Pay or shame

by: in Law

On 7 November 2019, the Netherlands Gambling Authority
announced their new policy involving companies that refuse to pay the administrative fines (civil money penalties) imposed by this authority.

If the company does not pay the fine after a reminder, the Gambling Authority will not only start a procedure to collect the money penalty but will also publish the refusal of the company to pay. In conformity with legally required practice the company involved will be given the possibility to react upon the intention to publish this on the authorities’ website. This publication will be removed in case the administrative fine will be paid after all.

According to the authority part of the companies that offered illegal gambling the administrative fines was imposed for do not take responsibility with the refusal to pay. The avoidance of punishment is a strong indication for the unreliability of the company involved according to the Dutch gambling authority. The authority says that its purpose is to inform consumers and to warn them against possibly unreliable providers.

Of course, it is all in the frame. However, I seriously doubt whether the noble aim of informing and warning consumers is indeed the main or even real aim of the new publication policy of this authority. In reality, the authority does not have the legal means to enforce the payment of the administrative fine imposed on companies abroad. In line with similar policies of Dutch authorities on the regulation of Financial Services (AFM) and Banking (DNB) publication is used as a means to shame companies into compliance or payment. In European competition Law this gap existed even after the enactment of Regulation 1/2003. New regulation was needed and enacted not before the ECN+-Directive 1/2019 on 1 January 2019.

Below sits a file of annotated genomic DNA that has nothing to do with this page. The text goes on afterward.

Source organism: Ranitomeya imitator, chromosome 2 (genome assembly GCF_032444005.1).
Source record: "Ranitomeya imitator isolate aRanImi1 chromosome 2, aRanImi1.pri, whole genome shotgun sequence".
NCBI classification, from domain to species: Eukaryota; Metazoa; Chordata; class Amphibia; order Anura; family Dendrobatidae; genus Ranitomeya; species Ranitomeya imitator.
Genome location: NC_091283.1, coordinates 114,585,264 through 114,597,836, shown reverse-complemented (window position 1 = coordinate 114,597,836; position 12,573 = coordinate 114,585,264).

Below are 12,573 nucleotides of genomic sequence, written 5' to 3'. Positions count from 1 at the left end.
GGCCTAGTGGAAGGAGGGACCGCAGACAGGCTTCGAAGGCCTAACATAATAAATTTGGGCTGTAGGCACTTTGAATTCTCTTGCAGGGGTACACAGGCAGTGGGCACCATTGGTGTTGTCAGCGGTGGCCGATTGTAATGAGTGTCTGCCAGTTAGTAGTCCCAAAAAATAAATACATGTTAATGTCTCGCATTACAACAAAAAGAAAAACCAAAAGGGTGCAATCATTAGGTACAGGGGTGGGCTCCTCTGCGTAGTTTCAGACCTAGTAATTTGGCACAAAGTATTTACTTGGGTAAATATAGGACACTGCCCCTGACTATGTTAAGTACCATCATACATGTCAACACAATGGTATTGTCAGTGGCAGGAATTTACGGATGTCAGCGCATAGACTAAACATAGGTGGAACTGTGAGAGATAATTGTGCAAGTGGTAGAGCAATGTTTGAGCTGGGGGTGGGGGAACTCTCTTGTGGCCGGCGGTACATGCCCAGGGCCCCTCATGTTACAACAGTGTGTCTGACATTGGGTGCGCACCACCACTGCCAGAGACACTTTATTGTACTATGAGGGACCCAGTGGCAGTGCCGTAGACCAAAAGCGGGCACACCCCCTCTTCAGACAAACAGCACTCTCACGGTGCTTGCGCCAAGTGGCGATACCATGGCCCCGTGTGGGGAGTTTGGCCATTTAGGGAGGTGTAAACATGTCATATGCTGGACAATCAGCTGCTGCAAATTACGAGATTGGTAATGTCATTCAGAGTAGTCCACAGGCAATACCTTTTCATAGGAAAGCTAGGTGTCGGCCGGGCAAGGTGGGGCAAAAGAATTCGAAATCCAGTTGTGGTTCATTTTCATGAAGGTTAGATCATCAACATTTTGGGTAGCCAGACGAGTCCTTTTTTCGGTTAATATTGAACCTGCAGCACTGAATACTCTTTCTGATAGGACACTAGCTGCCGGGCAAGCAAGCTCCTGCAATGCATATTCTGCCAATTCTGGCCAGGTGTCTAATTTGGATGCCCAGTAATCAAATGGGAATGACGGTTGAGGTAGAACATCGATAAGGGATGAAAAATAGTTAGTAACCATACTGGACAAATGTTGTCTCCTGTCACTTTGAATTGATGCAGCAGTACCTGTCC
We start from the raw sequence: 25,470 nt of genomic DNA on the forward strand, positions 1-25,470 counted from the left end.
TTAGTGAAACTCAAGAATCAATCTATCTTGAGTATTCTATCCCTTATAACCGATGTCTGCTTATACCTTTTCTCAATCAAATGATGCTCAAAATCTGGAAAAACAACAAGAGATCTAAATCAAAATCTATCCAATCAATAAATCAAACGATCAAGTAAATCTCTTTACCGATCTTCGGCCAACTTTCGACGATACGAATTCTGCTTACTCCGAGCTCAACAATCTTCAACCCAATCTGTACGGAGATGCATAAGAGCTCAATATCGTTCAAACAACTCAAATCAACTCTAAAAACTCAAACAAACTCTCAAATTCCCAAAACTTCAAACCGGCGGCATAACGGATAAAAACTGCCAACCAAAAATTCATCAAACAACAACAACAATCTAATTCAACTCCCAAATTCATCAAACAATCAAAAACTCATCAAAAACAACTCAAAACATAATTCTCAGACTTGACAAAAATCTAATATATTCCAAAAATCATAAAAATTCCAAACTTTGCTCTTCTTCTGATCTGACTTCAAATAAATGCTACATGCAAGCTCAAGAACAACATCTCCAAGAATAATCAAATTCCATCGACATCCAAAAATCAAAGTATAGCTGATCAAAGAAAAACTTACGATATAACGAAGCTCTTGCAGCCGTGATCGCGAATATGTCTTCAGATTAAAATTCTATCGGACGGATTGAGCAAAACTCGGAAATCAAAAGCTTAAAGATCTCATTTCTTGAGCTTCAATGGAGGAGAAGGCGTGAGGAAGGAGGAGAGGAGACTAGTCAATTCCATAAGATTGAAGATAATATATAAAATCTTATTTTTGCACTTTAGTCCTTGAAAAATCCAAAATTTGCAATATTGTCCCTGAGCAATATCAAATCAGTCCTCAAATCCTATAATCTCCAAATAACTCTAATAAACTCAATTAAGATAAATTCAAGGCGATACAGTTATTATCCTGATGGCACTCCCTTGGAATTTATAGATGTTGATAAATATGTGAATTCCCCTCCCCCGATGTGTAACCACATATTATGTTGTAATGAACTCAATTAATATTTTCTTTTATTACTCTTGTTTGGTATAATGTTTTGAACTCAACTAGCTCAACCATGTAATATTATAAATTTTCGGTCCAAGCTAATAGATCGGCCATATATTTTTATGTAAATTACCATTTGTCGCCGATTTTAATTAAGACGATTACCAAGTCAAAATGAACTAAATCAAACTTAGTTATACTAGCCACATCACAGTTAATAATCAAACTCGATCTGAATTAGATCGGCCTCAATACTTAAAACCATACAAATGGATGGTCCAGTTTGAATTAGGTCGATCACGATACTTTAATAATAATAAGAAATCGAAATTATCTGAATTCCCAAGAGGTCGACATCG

After all, in criminal law legal means are available in several EU and international criminal law provisions of mutual assistance in criminal matter. If the administrative fine were a civil law debt several EU and private international law provisions would be available. Unfortunately, the administrative fine imposed is a criminal punishment nor a private law debt. Although the problem of the transnational collection of administrative fines is known already for years, the European Union (that should solve this issue) has not made real and convincing efforts to fill this gap. The gap is even bigger on the transatlantic and global level.

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